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  • ELVIS PRESLEY:30 #1 HITS: 2002: 5 STARS OUT OF 5 STARS: Elvis’s number 1’s gathered together. You’ve heard them all before many times. Have to give it 5 stars but I can’t see myself listening to this one again anytime soon.


Elvis Presley - Elvis Presley:Searcher (Ost) (CD)

  • ELVIS PRESLEY: THE SEARCHER: SOUNDTRACK: 5 STARS OUT OF 5 STARS: Had to give this one another listen.


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  • THE ROLLING STONES: BEGGAR’S BANQUET: 1968: 5 STARS OUT OF 5 STARS: The first of The Rolling Stones classic period of four legendary albums in a row- Few bands/artists have had a run like this- Beggar’s Banquet/ Let It Bleed/ Sticky Fingers/ Exile On Main Street- 1968- 1972. This was the last album released during Stones founder Brian Jones lifetime. At this point his influence on the band was greatly diminished- it was not Mick and Keith’s band and they would take it the band in a different direction. This is also the album where the material and title of the album were the same in both America and Great Britain. Standouts songs- the lead off tracks on both sides would become Stones staples- Sympathy For The Devil and Street Fighting Man- also No Expectations, Stray Cat Blues, Jigsaw Puzzle and Factory Girl shine but it is another album without a clunker. Note: This is the first Stones album produced by Jimmy Miller who would be the producer throughout this run of smash albums. He would go on to produce five Stones albums in a row- the fearsome foursome albums and then the next one Goat’s Head Soup -which isn’t bad but not quite up to par with the run of four classics.



  • THE ROLLING STONES: LET IT BLEED: 1969: 5 STARS OUT OF 5 STARS: Released 365 days after Beggar’s Banquet for the Christmas season. The change over is complete- Founder Brian Jones was dead- he does appear on two tracks on Let It Bleed. Also a new era is started with the first Stones album with guitarist Mick Taylor whose stay would be brief but glorious. Highlights- Gimme Shelter, Midnight Rambler, You Can’t Always Get What You Want, Let It Bleed, Monkey Man and the cover of Robert Johnson’s Love In Vain.

This evening sat outside and listened to all three hours of this weeks NEON BEAT program. Below is the highlights of all three hours.

On The Neon Beat this week, Jukebox 1: Oklahoman Kay Starr launches into this week’s offerings with a toe tappin’ jazzy version of the song, “Night Train.” Then we’ll track a fun film song sung by Brit artist, Georgie Fame, “The Ballad of Bonnie and Clyde.” Louis Armstrong follows with a song from “Hello Dolly.” Enjoy the British instrumental hit that invokes a time of the “Space Race” and the “Cold War.” The Tornados do, “Telstar.” Rosemary Clooney teams up with the Harry James Orchestra “In the Cool Cool of the Evening.” Vic Damone sings a song heard in The Music Man. Enjoy some great period groups like, the Lettermen, Peter Paul and Mary, and the Platters. Hear Nancy Wilson sing her 1964 Grammy award winning song, “How Glad I Am.” Hear a 1950’s set with Pat Boone singing “Sugar Moon” followed with Perry Como singing with the Ray Charles Singers for, “Papa Loves Mambo.” Swing with Benny Goodman as we go “Jumpin’ at the Woodside.” We’ll track hit singles by Frank Sinatra singing “Come Fly with Me,” Steve Lawrence with “Pretty Blue Eyes,” and wife Eydie Gorme with a song from “Holiday Inn.” Listen now:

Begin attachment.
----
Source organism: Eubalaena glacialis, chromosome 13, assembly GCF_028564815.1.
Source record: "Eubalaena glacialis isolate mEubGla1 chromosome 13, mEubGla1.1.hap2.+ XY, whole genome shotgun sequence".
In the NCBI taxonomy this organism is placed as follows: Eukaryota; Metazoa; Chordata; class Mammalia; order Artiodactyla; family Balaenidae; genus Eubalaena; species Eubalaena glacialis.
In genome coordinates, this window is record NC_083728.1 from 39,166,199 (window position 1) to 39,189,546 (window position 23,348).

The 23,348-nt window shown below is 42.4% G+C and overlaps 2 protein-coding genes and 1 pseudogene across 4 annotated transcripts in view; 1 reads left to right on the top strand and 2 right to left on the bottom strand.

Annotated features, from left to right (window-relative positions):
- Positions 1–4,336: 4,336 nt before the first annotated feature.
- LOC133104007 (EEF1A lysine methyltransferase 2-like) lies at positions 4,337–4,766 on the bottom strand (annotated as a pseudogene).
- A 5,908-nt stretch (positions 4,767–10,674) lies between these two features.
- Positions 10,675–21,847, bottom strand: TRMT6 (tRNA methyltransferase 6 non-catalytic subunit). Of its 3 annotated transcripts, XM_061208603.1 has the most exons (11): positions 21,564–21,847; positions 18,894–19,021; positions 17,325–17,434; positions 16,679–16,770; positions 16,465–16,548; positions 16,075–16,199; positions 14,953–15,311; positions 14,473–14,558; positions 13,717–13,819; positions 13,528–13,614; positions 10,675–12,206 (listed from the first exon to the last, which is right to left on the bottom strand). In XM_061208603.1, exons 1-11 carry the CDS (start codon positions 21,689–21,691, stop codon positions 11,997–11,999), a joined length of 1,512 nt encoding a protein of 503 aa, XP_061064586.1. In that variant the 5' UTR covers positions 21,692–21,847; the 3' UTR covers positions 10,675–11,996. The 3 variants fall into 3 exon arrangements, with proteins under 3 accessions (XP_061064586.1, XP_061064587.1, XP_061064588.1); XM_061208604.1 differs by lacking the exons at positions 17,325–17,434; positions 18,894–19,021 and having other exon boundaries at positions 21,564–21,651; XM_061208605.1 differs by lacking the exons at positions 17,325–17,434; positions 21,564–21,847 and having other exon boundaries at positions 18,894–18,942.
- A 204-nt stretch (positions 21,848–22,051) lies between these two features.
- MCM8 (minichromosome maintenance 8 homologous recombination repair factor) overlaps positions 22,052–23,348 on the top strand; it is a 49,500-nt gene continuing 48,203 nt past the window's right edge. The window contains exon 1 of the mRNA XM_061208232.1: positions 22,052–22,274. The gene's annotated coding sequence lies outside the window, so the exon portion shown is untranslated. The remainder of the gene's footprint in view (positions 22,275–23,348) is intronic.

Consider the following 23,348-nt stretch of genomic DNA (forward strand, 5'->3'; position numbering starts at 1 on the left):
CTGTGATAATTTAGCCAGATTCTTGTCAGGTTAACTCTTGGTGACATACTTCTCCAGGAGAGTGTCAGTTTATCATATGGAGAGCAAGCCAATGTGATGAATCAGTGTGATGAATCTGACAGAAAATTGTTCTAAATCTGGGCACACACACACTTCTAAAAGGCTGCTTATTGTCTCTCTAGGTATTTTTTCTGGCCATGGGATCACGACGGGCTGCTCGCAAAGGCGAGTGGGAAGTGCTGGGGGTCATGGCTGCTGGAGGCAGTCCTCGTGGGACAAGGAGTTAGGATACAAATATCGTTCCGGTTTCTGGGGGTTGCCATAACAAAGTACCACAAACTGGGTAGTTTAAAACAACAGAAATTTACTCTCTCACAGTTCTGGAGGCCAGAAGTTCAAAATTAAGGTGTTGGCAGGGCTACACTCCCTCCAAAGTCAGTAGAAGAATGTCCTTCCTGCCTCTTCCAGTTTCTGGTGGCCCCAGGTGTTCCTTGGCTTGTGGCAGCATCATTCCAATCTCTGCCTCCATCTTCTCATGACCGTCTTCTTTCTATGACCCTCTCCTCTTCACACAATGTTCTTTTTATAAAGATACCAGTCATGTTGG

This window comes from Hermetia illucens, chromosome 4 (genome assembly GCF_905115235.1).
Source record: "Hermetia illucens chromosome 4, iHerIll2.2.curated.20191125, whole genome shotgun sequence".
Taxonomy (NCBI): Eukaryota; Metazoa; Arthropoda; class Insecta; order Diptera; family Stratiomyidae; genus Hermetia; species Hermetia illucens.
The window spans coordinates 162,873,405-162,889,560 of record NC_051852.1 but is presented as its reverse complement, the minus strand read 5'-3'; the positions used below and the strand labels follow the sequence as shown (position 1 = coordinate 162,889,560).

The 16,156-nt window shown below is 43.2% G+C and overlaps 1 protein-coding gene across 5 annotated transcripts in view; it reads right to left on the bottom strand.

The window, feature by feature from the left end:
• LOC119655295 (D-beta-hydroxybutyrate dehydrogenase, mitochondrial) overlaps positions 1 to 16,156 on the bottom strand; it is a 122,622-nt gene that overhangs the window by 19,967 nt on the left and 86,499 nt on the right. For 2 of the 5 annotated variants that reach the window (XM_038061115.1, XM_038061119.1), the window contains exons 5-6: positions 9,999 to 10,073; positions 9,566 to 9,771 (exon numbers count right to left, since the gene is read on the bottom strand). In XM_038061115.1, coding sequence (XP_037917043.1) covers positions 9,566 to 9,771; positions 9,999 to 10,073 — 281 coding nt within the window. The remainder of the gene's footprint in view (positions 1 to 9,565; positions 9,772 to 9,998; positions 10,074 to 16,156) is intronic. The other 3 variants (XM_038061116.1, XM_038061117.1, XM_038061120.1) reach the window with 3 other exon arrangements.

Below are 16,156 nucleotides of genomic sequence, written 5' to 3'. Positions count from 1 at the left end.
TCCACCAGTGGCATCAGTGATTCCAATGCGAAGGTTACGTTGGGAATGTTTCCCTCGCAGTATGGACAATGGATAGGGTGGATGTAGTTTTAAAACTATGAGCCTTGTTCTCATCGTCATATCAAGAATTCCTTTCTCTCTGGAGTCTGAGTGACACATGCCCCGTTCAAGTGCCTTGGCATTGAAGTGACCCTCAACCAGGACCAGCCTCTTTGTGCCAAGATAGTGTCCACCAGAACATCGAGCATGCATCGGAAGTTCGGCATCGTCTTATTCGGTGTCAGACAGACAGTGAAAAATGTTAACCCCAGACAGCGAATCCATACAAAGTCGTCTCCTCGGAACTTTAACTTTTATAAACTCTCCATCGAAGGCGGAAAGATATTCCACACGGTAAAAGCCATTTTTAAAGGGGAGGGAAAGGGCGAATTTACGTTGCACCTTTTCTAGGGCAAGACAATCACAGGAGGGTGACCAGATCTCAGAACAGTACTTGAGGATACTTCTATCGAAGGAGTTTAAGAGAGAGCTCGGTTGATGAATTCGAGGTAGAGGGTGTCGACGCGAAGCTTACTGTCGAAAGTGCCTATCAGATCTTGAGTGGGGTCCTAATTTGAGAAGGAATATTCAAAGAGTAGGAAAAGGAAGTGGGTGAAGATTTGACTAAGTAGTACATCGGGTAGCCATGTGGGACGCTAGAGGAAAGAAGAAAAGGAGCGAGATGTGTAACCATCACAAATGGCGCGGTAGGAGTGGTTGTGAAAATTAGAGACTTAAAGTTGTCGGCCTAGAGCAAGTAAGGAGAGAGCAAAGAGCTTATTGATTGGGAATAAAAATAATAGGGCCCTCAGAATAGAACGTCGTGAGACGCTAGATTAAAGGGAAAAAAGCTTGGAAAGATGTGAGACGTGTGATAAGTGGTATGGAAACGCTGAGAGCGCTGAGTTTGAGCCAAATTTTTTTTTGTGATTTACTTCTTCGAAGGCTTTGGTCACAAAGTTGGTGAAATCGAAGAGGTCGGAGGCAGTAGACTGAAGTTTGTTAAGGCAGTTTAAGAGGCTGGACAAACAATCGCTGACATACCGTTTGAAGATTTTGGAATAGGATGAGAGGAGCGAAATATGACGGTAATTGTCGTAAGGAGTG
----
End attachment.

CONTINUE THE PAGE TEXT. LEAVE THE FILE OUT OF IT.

On The Neon Beat this week, Jukebox 2: Brenda Lee opens this hour with “Comin’ on Strong.” Toronto, Canada’s, The Crew Cuts take the stage next for “Sh Boom,” followed with a big band selection from Harry James, “Willow Weep for Me.” We’ll pull a request from the back-o-the-rack for Ivory Joe Hunter’s “Since I Met You Baby.” Segment two of this juke starts with Vaughn Monroe’s “Racing with the Moon,” then we’ll track a lovely version of the song, “Symphony” by Jo Stafford, “Leroy Anderson’s “Blue Tango,” and Frank Sinatra singing “You Do Something To Me.” Hear the Les Baxter Orchestra and chorus with, “I Love Paris,” followed with a snappy oldie by Guy Mitchell, Buddy Clark performing, “Peg O’ My Heart,” and Connie Stevens with “Sixteen Reasons.” Patti Page belts out a fun song of redemption from The Pajama Game called, “Cross over the Bridge,” followed with Vaudeville’s own Eddie Cantor with “Making Whoopie.” Enjoy Louis Armstrong with his version of the hit song, “Blueberry Hill,” and Barbra Streisand with a charming song heard in the Disney film, “Pinocchio.” Go to:
On The Neon Beat this week, Jukebox 3: Jack Jones starts this segment with his hit song, “Wives and Lovers.” Then listen to Bobby Darin with his hit standard from 1959, “Mack the Knife.” Hear a little salsa with Sergio Mendez and Brazil 66 with “Mas Que Nada” followed by steamy hit song from 1973 by Bobby Goldsboro. Andy Williams sings a film selection from a 1972 Paul Newman movie “The Life and Times of Judge Roy Bean.” Hear more great film music with The Sandpipers from “The Sterile Cuckoo” and Shirley Bassey from the James Bond movie, “Diamonds are Forever.” Listen to Frank Sinatra brewing up a little “Witchcraft,” and Dean Martin with the song, “Houston.” We’ll track a Perry Como standard, “No Other Love Have I” followed up with some period big band with Harry James backing Helen Forrest for, “It’s Been a Long Long Time.” Enjoy instrumentals with Frank Mills one hit wonder, “The Music Box Dancer,” and the Jackie Gleason Orchestra with a dreamy version of “I Got it Bad.” We’ll wrap up the set with some group hits including, The Association, The Murmaids, and the Hollywood Argyles. Listen today at: